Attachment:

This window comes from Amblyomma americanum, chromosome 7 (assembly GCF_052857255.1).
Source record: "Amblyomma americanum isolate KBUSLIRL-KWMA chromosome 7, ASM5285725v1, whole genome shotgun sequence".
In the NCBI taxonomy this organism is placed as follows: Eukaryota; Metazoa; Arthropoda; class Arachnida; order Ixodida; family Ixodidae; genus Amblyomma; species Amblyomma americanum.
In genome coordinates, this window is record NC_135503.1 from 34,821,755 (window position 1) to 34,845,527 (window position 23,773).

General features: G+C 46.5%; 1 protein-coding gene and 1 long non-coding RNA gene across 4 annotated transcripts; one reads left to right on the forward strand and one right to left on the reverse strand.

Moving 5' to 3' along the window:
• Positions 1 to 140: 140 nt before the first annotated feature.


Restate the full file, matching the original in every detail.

This window comes from Amblyomma americanum, chromosome 7 (assembly GCF_052857255.1).
Source record: "Amblyomma americanum isolate KBUSLIRL-KWMA chromosome 7, ASM5285725v1, whole genome shotgun sequence".
In the NCBI taxonomy this organism is placed as follows: Eukaryota; Metazoa; Arthropoda; class Arachnida; order Ixodida; family Ixodidae; genus Amblyomma; species Amblyomma americanum.
In genome coordinates, this window is record NC_135503.1 from 34,821,755 (window position 1) to 34,845,527 (window position 23,773).

General features: G+C 46.5%; 1 protein-coding gene and 1 long non-coding RNA gene across 4 annotated transcripts; one reads left to right on the forward strand and one right to left on the reverse strand.

Moving 5' to 3' along the window:
• Positions 1 to 140: 140 nt before the first annotated feature.